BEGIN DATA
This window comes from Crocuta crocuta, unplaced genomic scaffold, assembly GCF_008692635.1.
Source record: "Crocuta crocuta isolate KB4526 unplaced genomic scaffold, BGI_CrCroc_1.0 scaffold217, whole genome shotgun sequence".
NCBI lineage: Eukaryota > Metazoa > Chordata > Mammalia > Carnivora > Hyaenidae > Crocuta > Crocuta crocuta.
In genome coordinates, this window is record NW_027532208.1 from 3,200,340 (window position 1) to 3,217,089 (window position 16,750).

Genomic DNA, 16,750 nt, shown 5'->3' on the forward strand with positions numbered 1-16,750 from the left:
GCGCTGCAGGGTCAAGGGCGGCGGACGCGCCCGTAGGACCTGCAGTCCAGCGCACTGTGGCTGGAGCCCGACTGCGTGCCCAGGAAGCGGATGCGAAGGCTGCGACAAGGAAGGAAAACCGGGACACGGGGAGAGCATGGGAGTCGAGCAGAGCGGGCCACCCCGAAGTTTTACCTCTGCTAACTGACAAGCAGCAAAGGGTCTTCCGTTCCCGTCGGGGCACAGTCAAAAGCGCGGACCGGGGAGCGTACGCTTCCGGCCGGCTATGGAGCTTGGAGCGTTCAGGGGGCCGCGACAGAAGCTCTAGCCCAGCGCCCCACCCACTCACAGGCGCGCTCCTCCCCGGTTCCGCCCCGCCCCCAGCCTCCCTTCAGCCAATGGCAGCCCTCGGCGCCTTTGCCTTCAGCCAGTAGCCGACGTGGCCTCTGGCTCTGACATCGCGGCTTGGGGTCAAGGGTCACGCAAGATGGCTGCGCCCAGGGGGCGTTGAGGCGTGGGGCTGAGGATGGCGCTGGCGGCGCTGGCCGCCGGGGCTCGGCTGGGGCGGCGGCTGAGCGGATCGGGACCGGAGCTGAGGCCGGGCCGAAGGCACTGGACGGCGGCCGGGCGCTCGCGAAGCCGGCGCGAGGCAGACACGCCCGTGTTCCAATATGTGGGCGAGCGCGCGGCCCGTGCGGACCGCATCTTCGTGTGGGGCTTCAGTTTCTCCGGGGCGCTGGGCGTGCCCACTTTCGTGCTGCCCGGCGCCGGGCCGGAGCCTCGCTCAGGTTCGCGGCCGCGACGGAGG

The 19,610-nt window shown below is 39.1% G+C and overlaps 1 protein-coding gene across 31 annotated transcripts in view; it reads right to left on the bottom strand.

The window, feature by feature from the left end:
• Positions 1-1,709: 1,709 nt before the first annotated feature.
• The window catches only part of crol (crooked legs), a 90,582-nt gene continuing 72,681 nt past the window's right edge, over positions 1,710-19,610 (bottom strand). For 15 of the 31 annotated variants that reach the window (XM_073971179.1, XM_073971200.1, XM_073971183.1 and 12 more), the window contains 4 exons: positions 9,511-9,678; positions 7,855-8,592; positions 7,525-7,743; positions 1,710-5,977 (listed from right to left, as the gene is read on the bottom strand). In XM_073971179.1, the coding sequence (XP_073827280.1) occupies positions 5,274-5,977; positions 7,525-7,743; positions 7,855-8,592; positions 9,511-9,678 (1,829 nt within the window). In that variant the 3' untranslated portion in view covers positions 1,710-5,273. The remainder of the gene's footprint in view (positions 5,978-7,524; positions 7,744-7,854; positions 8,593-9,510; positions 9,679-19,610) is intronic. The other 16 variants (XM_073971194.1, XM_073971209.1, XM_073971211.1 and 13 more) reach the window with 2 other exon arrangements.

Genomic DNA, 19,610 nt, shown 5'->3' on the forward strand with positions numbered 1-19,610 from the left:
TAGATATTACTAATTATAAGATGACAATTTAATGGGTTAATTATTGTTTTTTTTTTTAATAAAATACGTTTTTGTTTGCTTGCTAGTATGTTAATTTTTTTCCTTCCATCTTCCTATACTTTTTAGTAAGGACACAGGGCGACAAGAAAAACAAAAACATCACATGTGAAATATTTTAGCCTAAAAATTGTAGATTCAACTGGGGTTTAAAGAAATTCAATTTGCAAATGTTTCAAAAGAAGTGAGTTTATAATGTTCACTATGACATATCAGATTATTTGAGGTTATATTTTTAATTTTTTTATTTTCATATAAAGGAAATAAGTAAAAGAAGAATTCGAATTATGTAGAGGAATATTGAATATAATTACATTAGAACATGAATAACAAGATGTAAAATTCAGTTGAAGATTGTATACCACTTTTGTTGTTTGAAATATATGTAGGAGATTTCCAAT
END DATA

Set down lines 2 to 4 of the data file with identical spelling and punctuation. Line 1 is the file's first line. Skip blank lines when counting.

Source record: "Crocuta crocuta isolate KB4526 unplaced genomic scaffold, BGI_CrCroc_1.0 scaffold217, whole genome shotgun sequence".
NCBI lineage: Eukaryota > Metazoa > Chordata > Mammalia > Carnivora > Hyaenidae > Crocuta > Crocuta crocuta.
In genome coordinates, this window is record NW_027532208.1 from 3,200,340 (window position 1) to 3,217,089 (window position 16,750).